Joshua S. Goldstein writing at Foreign Policy magazine has an article entitled Think Again: War that is sure to be controversial. In the article he lays out the case that the world is less violent in the 21st century than it has been in the past.
“The World Is a More Violent Place Than It Used to Be.”
…the last decade has seen fewer war deaths than any decade in the past 100 years, based on data compiled by researchers Bethany Lacina and Nils Petter Gleditsch of the Peace Research Institute Oslo. Worldwide, deaths caused directly by war-related violence in the new century have averaged about 55,000 per year, just over half of what they were in the 1990s (100,000 a year), a third of what they were during the Cold War (180,000 a year from 1950 to 1989), and a hundredth of what they were in World War II. If you factor in the growing global population, which has nearly quadrupled in the last century, the decrease is even sharper. Far from being an age of killer anarchy, the 20 years since the Cold War ended have been an era of rapid progress toward peace.
“America Is Fighting More Wars Than Ever.”
…the fighting in Iraq and Afghanistan has taken place against a backdrop of base closures and personnel drawdowns elsewhere in the world. The temporary rise in U.S. troop numbers in South Asia and the Middle East, from 18,000 to 212,000 since 2000, contrasts with the permanent withdrawal of almost 40,000 troops from Europe, 34,000 from Japan and South Korea, and 10,000 from Latin America in that period. When U.S. forces come home from the current wars — and they will in large numbers in the near future, starting with 40,000 troops from Iraq and 33,000 from Afghanistan by 2012 — there will be fewer U.S. troops deployed around the world than at any time since the 1930s.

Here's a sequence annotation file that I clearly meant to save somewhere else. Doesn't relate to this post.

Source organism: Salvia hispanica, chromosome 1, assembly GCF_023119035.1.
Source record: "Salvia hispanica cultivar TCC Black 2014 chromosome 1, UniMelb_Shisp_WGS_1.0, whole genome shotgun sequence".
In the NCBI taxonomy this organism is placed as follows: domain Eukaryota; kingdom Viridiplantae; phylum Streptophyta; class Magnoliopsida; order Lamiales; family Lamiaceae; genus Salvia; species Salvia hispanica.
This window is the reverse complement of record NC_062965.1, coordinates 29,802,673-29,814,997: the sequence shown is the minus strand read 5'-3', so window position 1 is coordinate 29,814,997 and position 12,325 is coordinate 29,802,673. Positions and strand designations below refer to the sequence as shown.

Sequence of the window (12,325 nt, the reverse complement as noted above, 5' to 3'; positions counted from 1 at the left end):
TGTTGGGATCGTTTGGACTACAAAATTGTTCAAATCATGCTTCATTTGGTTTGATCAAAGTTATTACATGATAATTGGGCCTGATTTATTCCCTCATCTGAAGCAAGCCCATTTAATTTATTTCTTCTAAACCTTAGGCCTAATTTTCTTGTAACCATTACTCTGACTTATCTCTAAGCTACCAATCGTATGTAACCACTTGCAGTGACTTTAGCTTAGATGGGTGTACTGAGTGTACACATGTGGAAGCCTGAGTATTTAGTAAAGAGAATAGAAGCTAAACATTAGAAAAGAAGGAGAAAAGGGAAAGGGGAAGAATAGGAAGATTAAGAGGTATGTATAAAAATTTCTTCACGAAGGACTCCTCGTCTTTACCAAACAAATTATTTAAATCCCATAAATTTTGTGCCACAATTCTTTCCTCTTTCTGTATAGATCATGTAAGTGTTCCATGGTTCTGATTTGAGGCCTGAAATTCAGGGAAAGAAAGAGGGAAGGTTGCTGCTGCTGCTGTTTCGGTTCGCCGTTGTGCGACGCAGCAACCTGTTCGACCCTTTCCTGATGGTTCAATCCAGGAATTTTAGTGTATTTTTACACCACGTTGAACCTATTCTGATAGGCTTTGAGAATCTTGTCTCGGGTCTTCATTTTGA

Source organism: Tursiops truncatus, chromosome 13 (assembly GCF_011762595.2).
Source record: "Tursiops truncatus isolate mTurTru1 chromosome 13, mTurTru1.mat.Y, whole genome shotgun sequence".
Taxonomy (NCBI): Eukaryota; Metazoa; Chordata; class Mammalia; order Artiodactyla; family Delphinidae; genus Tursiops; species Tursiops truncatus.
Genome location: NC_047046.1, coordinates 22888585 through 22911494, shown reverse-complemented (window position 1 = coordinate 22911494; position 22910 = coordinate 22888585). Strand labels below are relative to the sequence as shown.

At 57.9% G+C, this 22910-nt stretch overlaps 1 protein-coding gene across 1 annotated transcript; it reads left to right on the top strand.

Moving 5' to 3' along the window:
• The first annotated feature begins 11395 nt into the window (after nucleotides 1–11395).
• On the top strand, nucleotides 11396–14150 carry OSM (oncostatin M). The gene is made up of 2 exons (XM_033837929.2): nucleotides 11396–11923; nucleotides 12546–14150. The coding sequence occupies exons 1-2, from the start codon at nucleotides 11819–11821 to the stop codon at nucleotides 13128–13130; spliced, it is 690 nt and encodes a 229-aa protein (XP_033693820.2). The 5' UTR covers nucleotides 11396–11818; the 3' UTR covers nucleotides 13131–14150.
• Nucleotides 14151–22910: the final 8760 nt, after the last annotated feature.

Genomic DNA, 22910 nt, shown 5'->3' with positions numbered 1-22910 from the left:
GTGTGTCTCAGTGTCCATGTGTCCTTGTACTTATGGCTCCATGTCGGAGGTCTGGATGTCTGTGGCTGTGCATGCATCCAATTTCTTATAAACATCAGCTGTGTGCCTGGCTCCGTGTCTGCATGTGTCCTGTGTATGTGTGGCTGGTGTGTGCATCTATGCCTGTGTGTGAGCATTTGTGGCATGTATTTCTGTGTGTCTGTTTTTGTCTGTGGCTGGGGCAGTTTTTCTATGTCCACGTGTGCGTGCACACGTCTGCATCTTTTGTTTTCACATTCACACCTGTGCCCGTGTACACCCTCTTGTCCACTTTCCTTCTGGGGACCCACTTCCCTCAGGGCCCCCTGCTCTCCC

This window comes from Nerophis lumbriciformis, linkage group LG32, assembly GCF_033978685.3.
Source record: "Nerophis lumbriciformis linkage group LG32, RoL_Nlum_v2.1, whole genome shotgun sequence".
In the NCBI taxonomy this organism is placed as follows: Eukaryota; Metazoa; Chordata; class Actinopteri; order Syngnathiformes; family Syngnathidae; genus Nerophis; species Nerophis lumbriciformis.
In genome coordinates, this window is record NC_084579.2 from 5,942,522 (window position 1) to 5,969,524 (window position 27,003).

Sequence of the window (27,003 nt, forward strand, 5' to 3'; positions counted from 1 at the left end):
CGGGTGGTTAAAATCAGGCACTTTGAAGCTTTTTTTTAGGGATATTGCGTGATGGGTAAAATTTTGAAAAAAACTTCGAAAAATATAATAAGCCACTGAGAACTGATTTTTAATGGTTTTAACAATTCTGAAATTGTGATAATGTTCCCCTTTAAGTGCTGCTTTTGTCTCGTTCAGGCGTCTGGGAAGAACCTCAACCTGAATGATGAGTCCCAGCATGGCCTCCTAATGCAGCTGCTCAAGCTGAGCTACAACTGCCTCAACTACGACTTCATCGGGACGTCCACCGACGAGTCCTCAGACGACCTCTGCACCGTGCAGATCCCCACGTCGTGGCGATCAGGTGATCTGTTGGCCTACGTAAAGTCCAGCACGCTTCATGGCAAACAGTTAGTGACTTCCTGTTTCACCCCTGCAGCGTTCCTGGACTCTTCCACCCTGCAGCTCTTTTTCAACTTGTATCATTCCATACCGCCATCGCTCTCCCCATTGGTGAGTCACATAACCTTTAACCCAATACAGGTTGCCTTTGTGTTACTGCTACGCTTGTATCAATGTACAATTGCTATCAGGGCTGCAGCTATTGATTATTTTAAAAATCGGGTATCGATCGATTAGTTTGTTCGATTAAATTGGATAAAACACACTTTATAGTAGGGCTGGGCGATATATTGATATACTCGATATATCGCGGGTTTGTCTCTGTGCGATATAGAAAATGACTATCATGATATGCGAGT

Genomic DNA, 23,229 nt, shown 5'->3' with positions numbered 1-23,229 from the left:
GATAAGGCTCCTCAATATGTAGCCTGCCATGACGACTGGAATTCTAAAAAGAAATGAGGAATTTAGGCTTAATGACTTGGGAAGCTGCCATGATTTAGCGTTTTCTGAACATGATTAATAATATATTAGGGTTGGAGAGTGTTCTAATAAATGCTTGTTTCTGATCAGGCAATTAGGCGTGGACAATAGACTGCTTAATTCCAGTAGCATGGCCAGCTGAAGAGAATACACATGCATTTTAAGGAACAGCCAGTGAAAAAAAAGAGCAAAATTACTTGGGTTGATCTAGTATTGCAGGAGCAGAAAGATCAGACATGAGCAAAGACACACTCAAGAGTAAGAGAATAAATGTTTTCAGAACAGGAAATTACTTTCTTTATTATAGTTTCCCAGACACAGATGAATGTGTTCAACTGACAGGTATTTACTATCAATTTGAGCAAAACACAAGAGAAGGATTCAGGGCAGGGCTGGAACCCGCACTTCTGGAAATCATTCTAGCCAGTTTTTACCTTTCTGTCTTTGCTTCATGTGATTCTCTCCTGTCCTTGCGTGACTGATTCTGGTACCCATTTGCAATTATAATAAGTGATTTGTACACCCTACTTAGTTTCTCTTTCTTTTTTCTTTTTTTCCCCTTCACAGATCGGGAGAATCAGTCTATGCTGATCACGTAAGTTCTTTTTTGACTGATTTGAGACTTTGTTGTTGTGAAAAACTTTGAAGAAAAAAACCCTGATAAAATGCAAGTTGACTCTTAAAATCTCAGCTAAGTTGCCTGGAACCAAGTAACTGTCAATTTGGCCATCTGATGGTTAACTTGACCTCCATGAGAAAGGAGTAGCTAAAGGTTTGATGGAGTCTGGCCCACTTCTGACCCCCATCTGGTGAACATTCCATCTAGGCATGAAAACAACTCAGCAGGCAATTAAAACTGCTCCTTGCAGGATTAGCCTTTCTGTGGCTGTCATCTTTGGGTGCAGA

“War Has Gotten More Brutal for Civilians.”
During World War II, Allied bombers killed hundreds of thousands of civilians in Dresden and Tokyo not by accident, but as a matter of tactics; Germany, of course, murdered civilians by the millions. And when today’s civilians do end up in harm’s way, more people are looking out for them. The humanitarian dollars spent per displaced person rose in real terms from $150 in the early 1990s to $300 in 2006. Total international humanitarian assistance has grown from $2 billion in 1990 to $6 billion in 2000 and (according to donor countries’ claims) $18 billion in 2008. For those caught in the crossfire, war has actually gotten more humane.
… analysis done in 1989 by peace researcher William Eckhardt shows that the ratio of military to civilian war deaths remains about 50-50, as it has for centuries (though it varies considerably from one war to the next).